Georgetown University’s Newspaper of Record since 1920

The Hoya

Georgetown University’s Newspaper of Record since 1920

The Hoya

Georgetown University’s Newspaper of Record since 1920

The Hoya

Industry Experts Talk Money Laundering in U.S. at First Annual Mody Colloquium

Financial intelligence and anti-corruption industry professionals stressed the grave extent of the United States’ money laundering problem and detailed extensive illicit financing networks at an April 4 colloquium held by Georgetown University’s Landegger Program in International Business Diplomacy (IBD). 


The Landegger Program, a School of Foreign Service (SFS) program that focuses on the intersection of international public and private sector activities, hosted its inaugural Mody Colloquium on Illicit Finance and Corruption, which centered on the theme “Professional Enablers of Illicit Finance.” At the event, Brian Nelson, the United States undersecretary of the treasury for terrorism and financial intelligence, delivered a keynote event on money laundering in the American financial system and the Biden-Harris administration’s efforts to combat the issue, while a panel of private sector and non-profit industry professionals focused on illicit finance. 


Rodney Ludema, director of the Landegger Program and chair of the department of economics, said the Mody Colloquium can help prepare students for future careers by giving industry experts a platform to talk about the landscape of illicit finance.


“The mission of the IBD Program is to prepare students of international affairs for careers at the intersection of the public and private sectors,” Ludema said at the event. “Today’s event, the first annual Mody Symposium on Illicit Finance and Corruption, is meant to shine a spotlight on what we are doing here by bringing in experts in the field to talk about the latest developments in the fight against illicit finance.”


In his keynote address, Nelson said dangerous actors have historically used the American financial system for criminal activity. 


“For decades, we have seen a panoply of dangerous actors, from terrorist financiers to human traffickers, fraudsters and U.S. adversaries, taking advantage of regulatory gaps in our financial system to move dirty money through the United States,” Nelson said at the event. “That is why our regulatory agenda seeks to detect and deter illicit financial activity, address vulnerabilities that exist in our financial system and shield our economy from criminal exploitation.” 


Panelist Alexandra Gillies, director of the Organized Crime and Corruption Reporting Project (OCCRP), a global investigative journalism organization, said ‘enabler’ firms that support illicit financing provide secrecy and protection for those looking to store so-called “dirty,” or illegally gained or utilized, money.


“What services are these enablers providing?” Gillies said at the event. “They were helping their oligarchs to avoid scrutiny, to keep their name off the paperwork. Basically, they were selling secrecy.”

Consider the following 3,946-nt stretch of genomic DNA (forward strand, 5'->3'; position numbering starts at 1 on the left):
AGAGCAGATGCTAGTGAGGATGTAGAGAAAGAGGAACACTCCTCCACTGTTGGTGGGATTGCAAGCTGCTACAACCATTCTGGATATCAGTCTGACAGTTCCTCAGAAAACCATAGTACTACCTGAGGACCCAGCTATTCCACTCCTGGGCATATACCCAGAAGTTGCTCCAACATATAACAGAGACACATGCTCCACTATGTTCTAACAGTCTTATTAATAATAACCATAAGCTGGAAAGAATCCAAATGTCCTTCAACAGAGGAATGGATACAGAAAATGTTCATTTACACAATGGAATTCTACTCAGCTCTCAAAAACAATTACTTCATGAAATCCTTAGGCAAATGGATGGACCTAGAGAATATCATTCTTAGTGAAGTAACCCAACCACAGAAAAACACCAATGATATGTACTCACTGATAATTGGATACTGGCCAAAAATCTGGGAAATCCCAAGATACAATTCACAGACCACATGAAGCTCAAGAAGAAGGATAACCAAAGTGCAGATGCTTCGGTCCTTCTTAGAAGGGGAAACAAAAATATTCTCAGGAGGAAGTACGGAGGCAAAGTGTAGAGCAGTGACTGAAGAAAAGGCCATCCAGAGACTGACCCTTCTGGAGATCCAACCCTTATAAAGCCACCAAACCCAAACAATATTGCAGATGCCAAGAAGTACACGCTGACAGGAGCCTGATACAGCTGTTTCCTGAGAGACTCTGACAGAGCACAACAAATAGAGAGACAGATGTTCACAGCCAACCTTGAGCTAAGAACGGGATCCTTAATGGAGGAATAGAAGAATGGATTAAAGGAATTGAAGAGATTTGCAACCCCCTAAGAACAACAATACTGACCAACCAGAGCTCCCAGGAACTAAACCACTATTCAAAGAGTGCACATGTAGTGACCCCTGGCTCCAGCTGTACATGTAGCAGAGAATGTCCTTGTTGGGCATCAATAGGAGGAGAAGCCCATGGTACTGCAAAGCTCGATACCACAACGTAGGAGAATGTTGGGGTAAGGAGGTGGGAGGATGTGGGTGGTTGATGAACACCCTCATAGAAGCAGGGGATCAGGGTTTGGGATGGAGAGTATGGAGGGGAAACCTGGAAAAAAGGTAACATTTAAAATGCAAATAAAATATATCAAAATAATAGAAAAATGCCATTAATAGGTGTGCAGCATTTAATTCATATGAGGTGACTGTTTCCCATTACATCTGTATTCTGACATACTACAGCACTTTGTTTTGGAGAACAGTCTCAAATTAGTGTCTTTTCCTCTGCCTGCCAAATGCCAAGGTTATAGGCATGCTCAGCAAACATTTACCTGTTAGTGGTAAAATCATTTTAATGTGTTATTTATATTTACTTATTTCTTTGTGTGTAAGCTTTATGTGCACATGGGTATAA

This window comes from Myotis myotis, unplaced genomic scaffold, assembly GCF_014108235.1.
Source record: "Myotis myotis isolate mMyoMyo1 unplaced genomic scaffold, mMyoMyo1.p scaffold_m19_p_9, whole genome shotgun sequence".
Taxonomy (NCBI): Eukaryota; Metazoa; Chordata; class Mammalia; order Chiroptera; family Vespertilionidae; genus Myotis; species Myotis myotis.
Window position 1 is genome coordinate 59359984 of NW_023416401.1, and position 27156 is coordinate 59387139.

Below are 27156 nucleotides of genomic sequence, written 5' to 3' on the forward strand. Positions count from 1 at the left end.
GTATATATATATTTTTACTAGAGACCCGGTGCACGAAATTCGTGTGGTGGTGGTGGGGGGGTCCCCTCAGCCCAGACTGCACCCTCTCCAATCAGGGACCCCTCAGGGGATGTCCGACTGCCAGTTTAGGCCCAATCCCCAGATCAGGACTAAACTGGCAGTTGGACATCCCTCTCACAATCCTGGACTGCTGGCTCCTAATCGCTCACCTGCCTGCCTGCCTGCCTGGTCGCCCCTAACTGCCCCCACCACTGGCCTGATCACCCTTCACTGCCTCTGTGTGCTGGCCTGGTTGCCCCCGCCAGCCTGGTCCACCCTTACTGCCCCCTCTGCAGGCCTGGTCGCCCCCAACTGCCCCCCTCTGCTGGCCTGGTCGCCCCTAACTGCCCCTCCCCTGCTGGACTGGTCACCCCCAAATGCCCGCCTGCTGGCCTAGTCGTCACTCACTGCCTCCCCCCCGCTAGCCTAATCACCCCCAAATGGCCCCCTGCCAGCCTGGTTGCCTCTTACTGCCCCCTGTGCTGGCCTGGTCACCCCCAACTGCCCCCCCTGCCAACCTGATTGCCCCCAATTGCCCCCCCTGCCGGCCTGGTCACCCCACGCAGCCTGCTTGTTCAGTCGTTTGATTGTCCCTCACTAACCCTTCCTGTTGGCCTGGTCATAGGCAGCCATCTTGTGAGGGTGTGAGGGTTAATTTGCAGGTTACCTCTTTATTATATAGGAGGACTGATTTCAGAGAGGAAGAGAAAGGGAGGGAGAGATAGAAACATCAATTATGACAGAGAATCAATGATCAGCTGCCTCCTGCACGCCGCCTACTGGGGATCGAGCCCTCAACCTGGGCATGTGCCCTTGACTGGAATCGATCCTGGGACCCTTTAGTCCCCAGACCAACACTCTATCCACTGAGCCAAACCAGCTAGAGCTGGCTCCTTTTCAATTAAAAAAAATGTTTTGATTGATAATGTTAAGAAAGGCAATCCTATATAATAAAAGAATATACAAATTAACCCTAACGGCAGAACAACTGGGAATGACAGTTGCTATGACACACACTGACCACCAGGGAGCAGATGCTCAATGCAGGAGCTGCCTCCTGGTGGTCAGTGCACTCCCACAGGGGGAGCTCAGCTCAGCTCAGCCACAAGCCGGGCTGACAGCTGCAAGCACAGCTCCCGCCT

Caleigh Keating/The Hoya | Financial intelligence industry professionals and anti-corruption advocates discussed the U.S.’s money laundering problem and other aspects of illicit finance in the first annual Mody Colloquium on Illicit Finance and Corruption on April 4.

Scott Greytak, director of advocacy at Transparency International U.S., a global anti-corruption advocacy organization working in over 100 countries, said officials who steal money invest considerable resources in protecting that money within Western financial systems, keeping their networks of corruption intact. 


“If you’re a corrupt official in another part of the world, and you’re stealing money from your people, you’re literally embezzling it, or you’re taking bribes to turn a blind eye to how they destroy your environment,” Greytak said at the event. “Those officials don’t want to keep that money under their mattress. They want it to grow and they want it to be safe. They want to move it into a Western financial system.”


“This isn’t just folks who are taking a bribe or embezzling some money,” Greytak added. “This is literally the money that keeps networks like Putin’s oligarch network together.” 


According to a 2022 report by the Tax Justice Network, a tax transparency advocacy group focusing on tax avoidance, competition and havens, the United States is the number one location for money laundering. The United States accounts for nearly 6% of the world’s financial secrecy, or the use of financial mechanisms by corporations and criminals to hide their assets and evade the law.


Panelist Tom Firestone, a financial crime litigator, said the United States’ rigorous standards for prosecuting money laundering crimes offer a strong safety net against illicit financial practices.


“Courts, juries, prosecutors look at all the telltale signs that somebody is dealing in dirty money, and that is the basis for criminal prosecution,” Firestone said. 


Nelson said that private, nonprofit and governmental organizations should work together to deter illicit financing and corruption. 


“When we work together, we can be more effective in our common goal of protecting the U.S. financial system,” Nelson said.


“Our message is very clear: The United States is not a haven for dirty money, criminals cannot abuse America’s thriving housing market or investment advising sector for nefarious purposes and our financial system cannot create a corporate ecosystem that facilitates crime,” he added.

Leave a Comment
More to Discover

Comments (0)

All The Hoya Picks Reader Picks Sort: Newest

Your email address will not be published. Required fields are marked *